Within the series are multiple pieces – such as Of Daniel Buren’s Echoes, Works in situ 2011 and The Rubens Room – that reference other artists’ work. Ellen says “I love painting other people’s work” having also previously painted temporal and site-specific works by German artist Michael Beutler and WA artist Kyle Hughes-Odgers. Here, painting becomes an alternative documentary tool to the digital camera or regular ‘install shot’, one that is idiosyncratic to Ellen’s experience of a specific time and place. The information around the artwork – a museum patron, a wall text label, a skirting board, the lighting and shadows, the corner where two walls meet, a plinth, an exit sign – in effect becomes heightened.

71/5,735 and Memory Card echo a growing reliance on photographic devices to act as memory keepers and time recorders, from the significant to the most trivial moments in life. As Ellen reinforces “It’s unmanageable nowadays. It’s a full-time job to manage your own photos. You need to hire an archivist”.

Alongside her practice Ellen has maintained a career in community arts. She spent several years working at Geraldton Regional Art Gallery and shares with us her fondness for living regionally. “It was a really fun period. I miss the ease of social life in Geraldton. You never had to plan anything because no one had anything on. Just catch up. Saturday and Sunday morning, it’s the same café.” During this time, Ellen painted from the spare bedroom in her little rental house where she made the work for her first solo exhibition Letters From Ro, and The Tin Heads of Waggrakine series that continues to tour in The Alternative Archive exhibition.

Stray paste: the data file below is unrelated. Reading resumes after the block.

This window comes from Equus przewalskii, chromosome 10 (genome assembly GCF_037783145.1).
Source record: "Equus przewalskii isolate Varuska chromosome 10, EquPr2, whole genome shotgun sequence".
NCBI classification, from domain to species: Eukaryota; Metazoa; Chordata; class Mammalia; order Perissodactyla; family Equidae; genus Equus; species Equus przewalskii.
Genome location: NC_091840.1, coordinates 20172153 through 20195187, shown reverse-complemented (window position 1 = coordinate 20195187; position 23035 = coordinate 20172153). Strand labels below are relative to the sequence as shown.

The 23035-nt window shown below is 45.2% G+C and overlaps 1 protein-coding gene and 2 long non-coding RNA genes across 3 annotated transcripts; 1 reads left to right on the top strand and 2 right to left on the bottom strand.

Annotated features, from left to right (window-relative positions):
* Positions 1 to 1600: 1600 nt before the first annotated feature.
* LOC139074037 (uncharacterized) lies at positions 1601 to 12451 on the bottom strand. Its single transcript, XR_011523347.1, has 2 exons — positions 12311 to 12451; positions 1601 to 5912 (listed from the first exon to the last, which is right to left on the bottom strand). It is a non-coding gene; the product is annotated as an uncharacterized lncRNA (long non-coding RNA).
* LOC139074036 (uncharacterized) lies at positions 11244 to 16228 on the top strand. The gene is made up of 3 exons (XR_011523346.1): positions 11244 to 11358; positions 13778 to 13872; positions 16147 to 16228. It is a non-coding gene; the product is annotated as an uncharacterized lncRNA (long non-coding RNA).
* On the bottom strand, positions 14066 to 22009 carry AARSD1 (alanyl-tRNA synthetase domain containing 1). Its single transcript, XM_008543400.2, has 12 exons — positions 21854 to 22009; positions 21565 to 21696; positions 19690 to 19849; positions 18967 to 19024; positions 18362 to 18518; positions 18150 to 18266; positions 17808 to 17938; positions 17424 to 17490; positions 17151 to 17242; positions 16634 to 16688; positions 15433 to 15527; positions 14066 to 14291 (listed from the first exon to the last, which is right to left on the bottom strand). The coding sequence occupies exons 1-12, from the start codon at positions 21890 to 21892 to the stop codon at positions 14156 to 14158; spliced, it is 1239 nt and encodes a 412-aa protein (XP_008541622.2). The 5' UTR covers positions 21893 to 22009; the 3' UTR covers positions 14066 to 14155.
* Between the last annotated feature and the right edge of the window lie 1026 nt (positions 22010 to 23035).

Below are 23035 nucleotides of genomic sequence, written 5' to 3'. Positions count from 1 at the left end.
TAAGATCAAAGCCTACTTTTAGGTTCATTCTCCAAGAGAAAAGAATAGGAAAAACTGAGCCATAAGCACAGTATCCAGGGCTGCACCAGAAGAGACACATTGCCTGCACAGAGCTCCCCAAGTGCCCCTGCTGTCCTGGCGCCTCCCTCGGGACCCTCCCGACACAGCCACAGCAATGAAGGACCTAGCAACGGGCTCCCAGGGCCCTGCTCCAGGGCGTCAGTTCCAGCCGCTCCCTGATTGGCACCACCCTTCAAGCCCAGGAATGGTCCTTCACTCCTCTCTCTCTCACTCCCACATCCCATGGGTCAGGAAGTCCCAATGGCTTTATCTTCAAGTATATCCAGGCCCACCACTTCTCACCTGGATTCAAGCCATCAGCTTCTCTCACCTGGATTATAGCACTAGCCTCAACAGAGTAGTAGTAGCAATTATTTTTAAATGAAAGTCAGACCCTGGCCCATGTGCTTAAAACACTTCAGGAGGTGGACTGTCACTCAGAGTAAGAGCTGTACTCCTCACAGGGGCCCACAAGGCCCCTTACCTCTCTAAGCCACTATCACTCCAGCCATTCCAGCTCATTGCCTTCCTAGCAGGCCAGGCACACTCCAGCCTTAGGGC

Now living in Perth, finding studio time around other work commitments can be a challenge for Ellen. She shares “If I’m working towards a show, I am in the studio probably three nights of the week and one day of the weekend. It is hard to get in here. But once I’m in, about maybe 40 minutes in, then I could be in here for hours. It’s just getting in the door that’s the hardest part”. She says “I’d move to any country town, I reckon. Close to the beach. There’s definitely more time for painting”.

With overseas travel a possibility once again, Ellen has plans to visit her friend Rosanna in Europe in 2023 to collaborate on another painting series together. With Memory Card in its final days, Ellen shared with us, “It’s definitely a natural cycle after working really hard on a creative pursuit, going from extreme productions, and then having downtime afterwards, to reflect on it”, and that a sense of creative accomplishment has come from developing this refined body of work.

You can see Ellen Norrish’s work in The Alternative Archive exhibition, touring WA until 2024.